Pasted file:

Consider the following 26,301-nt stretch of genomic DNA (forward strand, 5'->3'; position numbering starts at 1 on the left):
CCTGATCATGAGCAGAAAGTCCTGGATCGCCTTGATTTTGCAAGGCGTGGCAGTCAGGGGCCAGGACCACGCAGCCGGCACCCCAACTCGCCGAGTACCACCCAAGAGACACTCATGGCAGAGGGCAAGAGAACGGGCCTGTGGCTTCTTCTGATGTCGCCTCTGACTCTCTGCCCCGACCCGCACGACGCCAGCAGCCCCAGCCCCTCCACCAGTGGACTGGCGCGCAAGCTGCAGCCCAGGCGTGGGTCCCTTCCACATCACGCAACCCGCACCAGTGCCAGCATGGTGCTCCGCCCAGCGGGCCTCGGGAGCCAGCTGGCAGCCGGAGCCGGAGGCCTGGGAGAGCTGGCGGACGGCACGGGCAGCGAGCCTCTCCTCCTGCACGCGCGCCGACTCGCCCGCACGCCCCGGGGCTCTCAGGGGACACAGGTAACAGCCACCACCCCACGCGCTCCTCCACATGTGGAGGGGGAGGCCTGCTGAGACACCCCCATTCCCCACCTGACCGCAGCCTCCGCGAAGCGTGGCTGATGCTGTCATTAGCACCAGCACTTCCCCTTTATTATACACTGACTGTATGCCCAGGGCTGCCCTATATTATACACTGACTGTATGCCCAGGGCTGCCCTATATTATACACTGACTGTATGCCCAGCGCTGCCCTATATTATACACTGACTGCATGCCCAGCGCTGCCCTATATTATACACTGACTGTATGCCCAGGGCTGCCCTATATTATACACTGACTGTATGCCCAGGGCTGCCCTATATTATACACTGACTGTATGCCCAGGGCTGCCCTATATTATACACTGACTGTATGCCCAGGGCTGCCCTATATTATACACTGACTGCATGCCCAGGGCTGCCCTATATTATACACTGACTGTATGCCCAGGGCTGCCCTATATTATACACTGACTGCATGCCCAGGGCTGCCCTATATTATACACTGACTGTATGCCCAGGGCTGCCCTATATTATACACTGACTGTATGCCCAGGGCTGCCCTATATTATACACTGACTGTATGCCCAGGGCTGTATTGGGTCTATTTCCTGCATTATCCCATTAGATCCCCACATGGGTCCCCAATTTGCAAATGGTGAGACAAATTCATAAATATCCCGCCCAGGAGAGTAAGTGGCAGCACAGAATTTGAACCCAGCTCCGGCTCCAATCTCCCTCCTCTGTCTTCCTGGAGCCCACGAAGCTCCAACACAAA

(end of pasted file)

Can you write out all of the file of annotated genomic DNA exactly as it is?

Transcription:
Consider the following 26,301-nt stretch of genomic DNA (forward strand, 5'->3'; position numbering starts at 1 on the left):
CCTGATCATGAGCAGAAAGTCCTGGATCGCCTTGATTTTGCAAGGCGTGGCAGTCAGGGGCCAGGACCACGCAGCCGGCACCCCAACTCGCCGAGTACCACCCAAGAGACACTCATGGCAGAGGGCAAGAGAACGGGCCTGTGGCTTCTTCTGATGTCGCCTCTGACTCTCTGCCCCGACCCGCACGACGCCAGCAGCCCCAGCCCCTCCACCAGTGGACTGGCGCGCAAGCTGCAGCCCAGGCGTGGGTCCCTTCCACATCACGCAACCCGCACCAGTGCCAGCATGGTGCTCCGCCCAGCGGGCCTCGGGAGCCAGCTGGCAGCCGGAGCCGGAGGCCTGGGAGAGCTGGCGGACGGCACGGGCAGCGAGCCTCTCCTCCTGCACGCGCGCCGACTCGCCCGCACGCCCCGGGGCTCTCAGGGGACACAGGTAACAGCCACCACCCCACGCGCTCCTCCACATGTGGAGGGGGAGGCCTGCTGAGACACCCCCATTCCCCACCTGACCGCAGCCTCCGCGAAGCGTGGCTGATGCTGTCATTAGCACCAGCACTTCCCCTTTATTATACACTGACTGTATGCCCAGGGCTGCCCTATATTATACACTGACTGTATGCCCAGGGCTGCCCTATATTATACACTGACTGTATGCCCAGCGCTGCCCTATATTATACACTGACTGCATGCCCAGCGCTGCCCTATATTATACACTGACTGTATGCCCAGGGCTGCCCTATATTATACACTGACTGTATGCCCAGGGCTGCCCTATATTATACACTGACTGTATGCCCAGGGCTGCCCTATATTATACACTGACTGTATGCCCAGGGCTGCCCTATATTATACACTGACTGCATGCCCAGGGCTGCCCTATATTATACACTGACTGTATGCCCAGGGCTGCCCTATATTATACACTGACTGCATGCCCAGGGCTGCCCTATATTATACACTGACTGTATGCCCAGGGCTGCCCTATATTATACACTGACTGTATGCCCAGGGCTGCCCTATATTATACACTGACTGTATGCCCAGGGCTGTATTGGGTCTATTTCCTGCATTATCCCATTAGATCCCCACATGGGTCCCCAATTTGCAAATGGTGAGACAAATTCATAAATATCCCGCCCAGGAGAGTAAGTGGCAGCACAGAATTTGAACCCAGCTCCGGCTCCAATCTCCCTCCTCTGTCTTCCTGGAGCCCACGAAGCTCCAACACAAA